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Dungapult Hurls Crap at...

Reactions to Videogame Release Postponements
~Another Society Correcting Rant~

      One of my favorite things about my job, far and away, is getting the rather "unique" perspective on the industry it allows. Not only does it align me with this chaotic, psychotic, disjointed, often disgruntled, and always amusing band of rabid gaming Monkeys, but it also gives me an incredible opportunity to "chat" with the average gamer freako (actually, it's more just having you guys rant at me-- but I digress…).

      Anyway, the reason this is all worth occupying space in our limited Monkey brains this week is because of the rather unusual reaction we've gotten to the news about a certain company that will remain nameless delaying one of their upcoming products. Now, in case you don't read our news section, the short version is that this company is not feeling that the game is going to be up to par by release date and so are postponing it temporarily while they finish working the bugs out.

      The reaction to this, much to my surprise, has been one of almost universal disapproval and we've been swamped by responses from unhappy Monkeys. Angry letter after angry letter have poured into the office shouting about "How could they?" and "What the hell are they thinking?" and even, my personal favorite, "I'm going to sue!"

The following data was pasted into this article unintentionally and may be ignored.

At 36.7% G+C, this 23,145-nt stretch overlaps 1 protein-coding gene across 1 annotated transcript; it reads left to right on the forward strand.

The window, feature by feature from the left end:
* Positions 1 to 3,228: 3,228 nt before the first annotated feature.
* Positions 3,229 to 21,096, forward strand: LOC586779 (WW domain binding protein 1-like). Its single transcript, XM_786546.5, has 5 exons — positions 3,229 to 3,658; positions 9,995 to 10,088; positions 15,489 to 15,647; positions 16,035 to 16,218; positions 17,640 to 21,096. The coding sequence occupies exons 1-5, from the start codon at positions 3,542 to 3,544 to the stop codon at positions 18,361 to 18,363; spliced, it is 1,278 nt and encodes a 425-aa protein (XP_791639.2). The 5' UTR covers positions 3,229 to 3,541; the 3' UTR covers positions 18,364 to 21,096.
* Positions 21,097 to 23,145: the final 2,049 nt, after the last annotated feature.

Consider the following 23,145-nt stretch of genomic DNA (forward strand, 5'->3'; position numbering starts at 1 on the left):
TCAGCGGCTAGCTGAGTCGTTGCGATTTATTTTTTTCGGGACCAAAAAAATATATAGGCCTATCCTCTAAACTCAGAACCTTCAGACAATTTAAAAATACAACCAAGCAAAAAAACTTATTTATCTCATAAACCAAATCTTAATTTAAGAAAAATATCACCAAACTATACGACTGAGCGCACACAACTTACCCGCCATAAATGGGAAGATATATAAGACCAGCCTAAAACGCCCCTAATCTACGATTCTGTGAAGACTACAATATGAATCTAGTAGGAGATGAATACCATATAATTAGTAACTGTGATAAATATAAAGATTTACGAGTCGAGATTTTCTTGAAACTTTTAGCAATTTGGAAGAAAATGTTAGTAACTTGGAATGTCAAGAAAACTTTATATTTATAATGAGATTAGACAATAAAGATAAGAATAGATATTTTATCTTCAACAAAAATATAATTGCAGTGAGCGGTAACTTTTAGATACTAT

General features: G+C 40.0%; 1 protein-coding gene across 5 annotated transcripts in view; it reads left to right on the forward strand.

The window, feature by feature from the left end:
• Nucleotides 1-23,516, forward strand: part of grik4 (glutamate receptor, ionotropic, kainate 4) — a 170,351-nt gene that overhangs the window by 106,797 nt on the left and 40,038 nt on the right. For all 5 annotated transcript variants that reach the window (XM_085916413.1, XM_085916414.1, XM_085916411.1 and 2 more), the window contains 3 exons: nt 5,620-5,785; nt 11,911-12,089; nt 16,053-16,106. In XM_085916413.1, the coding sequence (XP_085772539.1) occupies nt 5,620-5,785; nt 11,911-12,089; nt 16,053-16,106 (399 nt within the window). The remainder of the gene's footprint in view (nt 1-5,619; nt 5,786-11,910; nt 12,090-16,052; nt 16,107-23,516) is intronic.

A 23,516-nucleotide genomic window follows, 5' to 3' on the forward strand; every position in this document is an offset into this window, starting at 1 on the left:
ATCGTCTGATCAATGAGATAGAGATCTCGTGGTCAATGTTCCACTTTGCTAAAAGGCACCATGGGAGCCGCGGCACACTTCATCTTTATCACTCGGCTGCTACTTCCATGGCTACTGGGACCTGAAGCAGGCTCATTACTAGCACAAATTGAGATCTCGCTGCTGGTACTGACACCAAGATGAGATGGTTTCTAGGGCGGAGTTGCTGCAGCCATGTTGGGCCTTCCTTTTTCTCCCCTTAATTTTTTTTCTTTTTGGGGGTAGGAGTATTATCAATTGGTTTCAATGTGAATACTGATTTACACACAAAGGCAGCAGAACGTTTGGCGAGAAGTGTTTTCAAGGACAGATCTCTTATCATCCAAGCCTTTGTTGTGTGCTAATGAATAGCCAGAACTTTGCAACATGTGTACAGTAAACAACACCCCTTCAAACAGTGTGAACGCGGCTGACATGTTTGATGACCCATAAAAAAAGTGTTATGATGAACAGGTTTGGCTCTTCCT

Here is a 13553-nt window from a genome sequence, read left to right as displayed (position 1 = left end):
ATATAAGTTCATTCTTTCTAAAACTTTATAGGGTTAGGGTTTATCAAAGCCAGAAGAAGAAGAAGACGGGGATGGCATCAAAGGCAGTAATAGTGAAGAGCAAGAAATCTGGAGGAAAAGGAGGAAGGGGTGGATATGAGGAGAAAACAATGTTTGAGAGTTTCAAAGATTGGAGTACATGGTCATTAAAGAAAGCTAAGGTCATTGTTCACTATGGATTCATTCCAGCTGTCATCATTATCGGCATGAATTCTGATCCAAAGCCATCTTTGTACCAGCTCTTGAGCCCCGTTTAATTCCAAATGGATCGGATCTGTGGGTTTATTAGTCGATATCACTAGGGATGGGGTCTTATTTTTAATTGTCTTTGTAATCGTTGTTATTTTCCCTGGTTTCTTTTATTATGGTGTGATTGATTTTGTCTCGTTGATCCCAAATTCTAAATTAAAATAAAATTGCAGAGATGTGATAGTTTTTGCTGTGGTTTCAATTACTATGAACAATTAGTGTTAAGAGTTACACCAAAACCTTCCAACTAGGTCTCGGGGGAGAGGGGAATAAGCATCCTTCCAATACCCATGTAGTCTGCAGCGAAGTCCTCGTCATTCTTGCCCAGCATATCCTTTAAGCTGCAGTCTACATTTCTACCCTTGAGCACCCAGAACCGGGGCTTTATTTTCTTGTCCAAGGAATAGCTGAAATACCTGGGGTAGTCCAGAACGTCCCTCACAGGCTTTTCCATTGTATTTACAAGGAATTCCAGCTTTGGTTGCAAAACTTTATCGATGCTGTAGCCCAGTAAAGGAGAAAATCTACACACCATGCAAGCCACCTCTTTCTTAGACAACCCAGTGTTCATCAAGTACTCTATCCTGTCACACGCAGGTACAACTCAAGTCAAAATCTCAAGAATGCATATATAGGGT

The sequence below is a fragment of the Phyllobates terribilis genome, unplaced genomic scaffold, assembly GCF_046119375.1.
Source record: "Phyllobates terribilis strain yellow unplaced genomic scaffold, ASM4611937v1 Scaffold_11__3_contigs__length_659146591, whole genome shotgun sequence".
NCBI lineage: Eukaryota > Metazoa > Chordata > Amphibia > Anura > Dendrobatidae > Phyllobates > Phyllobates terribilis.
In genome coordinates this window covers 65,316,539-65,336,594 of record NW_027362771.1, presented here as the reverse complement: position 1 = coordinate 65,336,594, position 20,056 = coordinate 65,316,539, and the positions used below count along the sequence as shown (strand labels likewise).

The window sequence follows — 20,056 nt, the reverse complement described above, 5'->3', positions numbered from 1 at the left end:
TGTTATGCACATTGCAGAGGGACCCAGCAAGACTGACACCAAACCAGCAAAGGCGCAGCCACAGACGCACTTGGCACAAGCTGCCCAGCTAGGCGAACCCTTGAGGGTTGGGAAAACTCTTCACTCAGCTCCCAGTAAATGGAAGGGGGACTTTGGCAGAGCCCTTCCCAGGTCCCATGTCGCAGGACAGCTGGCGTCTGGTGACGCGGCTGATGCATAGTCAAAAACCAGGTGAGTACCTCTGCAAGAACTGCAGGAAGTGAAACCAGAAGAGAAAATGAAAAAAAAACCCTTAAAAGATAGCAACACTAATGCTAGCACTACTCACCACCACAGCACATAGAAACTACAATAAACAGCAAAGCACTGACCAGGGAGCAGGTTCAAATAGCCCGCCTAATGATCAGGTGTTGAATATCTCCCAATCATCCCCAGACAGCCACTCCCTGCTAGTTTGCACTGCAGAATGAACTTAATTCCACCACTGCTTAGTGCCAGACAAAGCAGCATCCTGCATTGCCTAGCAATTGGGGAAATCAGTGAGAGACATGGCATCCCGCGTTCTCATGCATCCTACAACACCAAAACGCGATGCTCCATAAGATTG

Well, for those of you incapable of putting the dots together and forming a rational thought, I'll tell you what they're thinking…They're thinking, "Let's make sure we put out a damned fine product! The best product we can!" And I, for one, think they should be applauded.

      No, not for missing their promised deadlines or for failing to deliver by the pre-order date. After all, we have been waiting patiently (or impatiently as the case may be), for this bloody game to suck up our money and burn away our time and thus it is perfectly acceptable to roll your eyes and at their extension and grumble quietly under your breath.

      Instead, what they should be rewarded for is having the good common sense, and respect for us gamers, to make sure they have a finished and functional product before they go taking our money for it! They want to be sure that their reputation as a "reliable" and "exciting" game maker doesn't switch to "lazy" and "greedy". They want to give us what our 50 bucks should buy-- a game that works…Not after endless patches, not only by downloading the latest fix, not two years after you bought it…But now. Straight away. Out of the box. And, frankly, that mentality should be appreciated not derided.

      Hell, just as an example, who doesn't remember the fiasco of Total Annihilation: Kingdoms? The mind numbing frustration, the white knuckle tension, the urges to run down the developer and shove your foot up their collective asses for selling you a game that needed a patch to work right out of the box! For shipping a product they knew was defective and unfinished but happily taking your money for it anyway.